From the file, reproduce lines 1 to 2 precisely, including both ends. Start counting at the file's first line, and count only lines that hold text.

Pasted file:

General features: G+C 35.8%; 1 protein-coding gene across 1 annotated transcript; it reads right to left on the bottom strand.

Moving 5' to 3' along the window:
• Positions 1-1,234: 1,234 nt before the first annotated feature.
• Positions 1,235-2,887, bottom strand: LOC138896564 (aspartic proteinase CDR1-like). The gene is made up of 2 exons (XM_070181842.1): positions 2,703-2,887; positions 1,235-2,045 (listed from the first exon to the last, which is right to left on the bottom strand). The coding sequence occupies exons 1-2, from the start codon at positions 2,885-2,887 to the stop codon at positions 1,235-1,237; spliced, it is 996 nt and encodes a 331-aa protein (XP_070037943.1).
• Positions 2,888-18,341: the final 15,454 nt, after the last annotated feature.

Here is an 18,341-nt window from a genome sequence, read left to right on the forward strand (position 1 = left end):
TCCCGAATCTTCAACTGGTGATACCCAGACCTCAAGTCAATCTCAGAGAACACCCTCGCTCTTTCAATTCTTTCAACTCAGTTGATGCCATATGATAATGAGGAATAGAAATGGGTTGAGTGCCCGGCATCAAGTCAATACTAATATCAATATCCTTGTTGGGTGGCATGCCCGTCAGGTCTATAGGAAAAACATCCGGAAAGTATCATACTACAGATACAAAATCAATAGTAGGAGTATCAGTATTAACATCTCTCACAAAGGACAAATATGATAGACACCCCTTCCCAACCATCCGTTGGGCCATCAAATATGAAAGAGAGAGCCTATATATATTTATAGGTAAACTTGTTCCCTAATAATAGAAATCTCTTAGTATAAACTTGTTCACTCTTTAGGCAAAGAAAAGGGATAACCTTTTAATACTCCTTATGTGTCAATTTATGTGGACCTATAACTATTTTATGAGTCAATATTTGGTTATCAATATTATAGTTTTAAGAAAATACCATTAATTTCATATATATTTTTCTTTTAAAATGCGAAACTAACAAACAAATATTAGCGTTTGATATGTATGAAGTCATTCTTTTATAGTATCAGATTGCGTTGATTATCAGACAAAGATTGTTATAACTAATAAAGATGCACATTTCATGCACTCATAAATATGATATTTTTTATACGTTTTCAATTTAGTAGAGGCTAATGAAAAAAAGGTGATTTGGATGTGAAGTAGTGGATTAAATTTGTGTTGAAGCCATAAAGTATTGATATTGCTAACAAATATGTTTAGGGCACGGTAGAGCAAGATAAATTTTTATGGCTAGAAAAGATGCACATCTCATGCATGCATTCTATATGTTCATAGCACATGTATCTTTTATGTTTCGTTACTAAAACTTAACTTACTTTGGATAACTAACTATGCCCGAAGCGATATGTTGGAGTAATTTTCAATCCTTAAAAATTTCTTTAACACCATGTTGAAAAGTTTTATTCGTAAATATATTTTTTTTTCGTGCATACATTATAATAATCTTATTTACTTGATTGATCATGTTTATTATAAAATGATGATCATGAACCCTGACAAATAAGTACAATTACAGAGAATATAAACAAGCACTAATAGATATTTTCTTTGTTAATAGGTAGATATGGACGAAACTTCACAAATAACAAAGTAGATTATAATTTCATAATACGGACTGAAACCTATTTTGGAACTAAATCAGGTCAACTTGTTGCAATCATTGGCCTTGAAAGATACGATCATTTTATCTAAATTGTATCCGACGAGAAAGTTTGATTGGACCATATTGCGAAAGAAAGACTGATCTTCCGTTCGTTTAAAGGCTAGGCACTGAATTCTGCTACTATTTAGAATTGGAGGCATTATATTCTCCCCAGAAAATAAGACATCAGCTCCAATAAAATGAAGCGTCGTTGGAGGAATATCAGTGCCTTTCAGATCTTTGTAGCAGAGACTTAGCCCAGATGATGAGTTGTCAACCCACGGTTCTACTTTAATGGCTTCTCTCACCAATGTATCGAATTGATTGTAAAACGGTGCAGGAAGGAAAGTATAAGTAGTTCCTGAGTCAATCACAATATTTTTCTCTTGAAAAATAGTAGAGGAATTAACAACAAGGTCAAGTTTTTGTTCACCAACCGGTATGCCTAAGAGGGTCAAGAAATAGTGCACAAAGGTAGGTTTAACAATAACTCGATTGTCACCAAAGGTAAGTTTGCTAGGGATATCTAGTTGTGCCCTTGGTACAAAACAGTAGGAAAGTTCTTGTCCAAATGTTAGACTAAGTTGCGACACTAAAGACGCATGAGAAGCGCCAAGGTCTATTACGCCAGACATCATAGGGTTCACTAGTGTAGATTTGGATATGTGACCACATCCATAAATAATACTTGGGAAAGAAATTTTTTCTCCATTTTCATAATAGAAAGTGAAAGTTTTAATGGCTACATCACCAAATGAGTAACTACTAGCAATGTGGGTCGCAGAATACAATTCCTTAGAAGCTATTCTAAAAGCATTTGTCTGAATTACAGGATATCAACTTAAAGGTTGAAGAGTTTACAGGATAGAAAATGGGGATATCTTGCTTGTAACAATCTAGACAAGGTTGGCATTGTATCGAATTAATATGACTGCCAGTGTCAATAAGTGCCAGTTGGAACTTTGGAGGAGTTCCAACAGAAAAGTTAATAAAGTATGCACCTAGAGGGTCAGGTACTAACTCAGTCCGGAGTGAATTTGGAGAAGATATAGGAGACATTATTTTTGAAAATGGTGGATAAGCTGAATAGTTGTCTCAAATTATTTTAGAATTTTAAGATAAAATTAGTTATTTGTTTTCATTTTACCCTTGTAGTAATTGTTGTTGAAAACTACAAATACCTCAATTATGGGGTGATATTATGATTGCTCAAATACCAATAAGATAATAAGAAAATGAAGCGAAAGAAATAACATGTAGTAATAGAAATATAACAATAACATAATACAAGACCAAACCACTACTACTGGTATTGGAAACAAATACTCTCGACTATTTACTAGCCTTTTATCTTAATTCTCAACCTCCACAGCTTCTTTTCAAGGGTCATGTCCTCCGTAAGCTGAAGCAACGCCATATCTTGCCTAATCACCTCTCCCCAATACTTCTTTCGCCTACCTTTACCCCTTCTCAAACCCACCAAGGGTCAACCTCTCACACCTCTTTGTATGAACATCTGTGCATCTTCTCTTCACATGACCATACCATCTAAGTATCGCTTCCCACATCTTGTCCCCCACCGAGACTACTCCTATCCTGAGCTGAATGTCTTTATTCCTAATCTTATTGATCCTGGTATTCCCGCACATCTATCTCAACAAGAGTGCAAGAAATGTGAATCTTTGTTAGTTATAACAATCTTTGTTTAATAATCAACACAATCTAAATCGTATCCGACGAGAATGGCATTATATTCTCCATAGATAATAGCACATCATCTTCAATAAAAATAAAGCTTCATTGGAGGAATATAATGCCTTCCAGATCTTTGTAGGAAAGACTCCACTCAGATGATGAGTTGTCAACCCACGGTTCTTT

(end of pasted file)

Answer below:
General features: G+C 35.8%; 1 protein-coding gene across 1 annotated transcript; it reads right to left on the bottom strand.

Moving 5' to 3' along the window: